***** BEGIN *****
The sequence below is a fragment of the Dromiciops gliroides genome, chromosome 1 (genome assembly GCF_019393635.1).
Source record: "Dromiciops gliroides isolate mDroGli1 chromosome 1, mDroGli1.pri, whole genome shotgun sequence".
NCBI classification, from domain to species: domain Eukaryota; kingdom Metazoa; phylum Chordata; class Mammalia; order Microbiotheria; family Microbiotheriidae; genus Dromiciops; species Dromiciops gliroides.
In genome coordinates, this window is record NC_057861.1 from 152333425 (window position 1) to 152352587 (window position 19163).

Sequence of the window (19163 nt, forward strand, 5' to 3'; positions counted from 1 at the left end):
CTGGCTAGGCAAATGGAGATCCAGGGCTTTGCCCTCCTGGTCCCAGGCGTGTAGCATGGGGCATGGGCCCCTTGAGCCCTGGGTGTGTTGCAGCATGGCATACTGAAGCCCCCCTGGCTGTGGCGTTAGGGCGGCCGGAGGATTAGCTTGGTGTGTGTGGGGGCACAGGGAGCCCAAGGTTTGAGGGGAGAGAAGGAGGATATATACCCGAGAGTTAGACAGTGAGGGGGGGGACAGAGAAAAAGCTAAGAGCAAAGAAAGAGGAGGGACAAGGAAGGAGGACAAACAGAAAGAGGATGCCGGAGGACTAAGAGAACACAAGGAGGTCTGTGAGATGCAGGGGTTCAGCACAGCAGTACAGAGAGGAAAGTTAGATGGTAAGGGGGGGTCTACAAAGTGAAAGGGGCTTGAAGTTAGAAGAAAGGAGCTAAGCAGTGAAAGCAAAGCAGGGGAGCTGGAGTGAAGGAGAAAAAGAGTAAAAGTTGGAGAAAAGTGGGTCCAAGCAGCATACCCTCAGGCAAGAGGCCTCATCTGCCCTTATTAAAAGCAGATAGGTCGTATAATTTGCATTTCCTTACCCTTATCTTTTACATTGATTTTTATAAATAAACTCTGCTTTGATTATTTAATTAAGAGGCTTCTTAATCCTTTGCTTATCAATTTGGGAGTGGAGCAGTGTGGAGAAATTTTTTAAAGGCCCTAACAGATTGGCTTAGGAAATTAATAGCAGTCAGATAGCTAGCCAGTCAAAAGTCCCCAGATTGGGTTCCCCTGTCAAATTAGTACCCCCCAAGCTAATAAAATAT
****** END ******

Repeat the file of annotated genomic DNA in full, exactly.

The sequence below is a fragment of the Dromiciops gliroides genome, chromosome 1 (genome assembly GCF_019393635.1).
Source record: "Dromiciops gliroides isolate mDroGli1 chromosome 1, mDroGli1.pri, whole genome shotgun sequence".
NCBI classification, from domain to species: domain Eukaryota; kingdom Metazoa; phylum Chordata; class Mammalia; order Microbiotheria; family Microbiotheriidae; genus Dromiciops; species Dromiciops gliroides.
In genome coordinates, this window is record NC_057861.1 from 152333425 (window position 1) to 152352587 (window position 19163).

Sequence of the window (19163 nt, forward strand, 5' to 3'; positions counted from 1 at the left end):
CTGGCTAGGCAAATGGAGATCCAGGGCTTTGCCCTCCTGGTCCCAGGCGTGTAGCATGGGGCATGGGCCCCTTGAGCCCTGGGTGTGTTGCAGCATGGCATACTGAAGCCCCCCTGGCTGTGGCGTTAGGGCGGCCGGAGGATTAGCTTGGTGTGTGTGGGGGCACAGGGAGCCCAAGGTTTGAGGGGAGAGAAGGAGGATATATACCCGAGAGTTAGACAGTGAGGGGGGGGACAGAGAAAAAGCTAAGAGCAAAGAAAGAGGAGGGACAAGGAAGGAGGACAAACAGAAAGAGGATGCCGGAGGACTAAGAGAACACAAGGAGGTCTGTGAGATGCAGGGGTTCAGCACAGCAGTACAGAGAGGAAAGTTAGATGGTAAGGGGGGGTCTACAAAGTGAAAGGGGCTTGAAGTTAGAAGAAAGGAGCTAAGCAGTGAAAGCAAAGCAGGGGAGCTGGAGTGAAGGAGAAAAAGAGTAAAAGTTGGAGAAAAGTGGGTCCAAGCAGCATACCCTCAGGCAAGAGGCCTCATCTGCCCTTATTAAAAGCAGATAGGTCGTATAATTTGCATTTCCTTACCCTTATCTTTTACATTGATTTTTATAAATAAACTCTGCTTTGATTATTTAATTAAGAGGCTTCTTAATCCTTTGCTTATCAATTTGGGAGTGGAGCAGTGTGGAGAAATTTTTTAAAGGCCCTAACAGATTGGCTTAGGAAATTAATAGCAGTCAGATAGCTAGCCAGTCAAAAGTCCCCAGATTGGGTTCCCCTGTCAAATTAGTACCCCCCAAGCTAATAAAATAT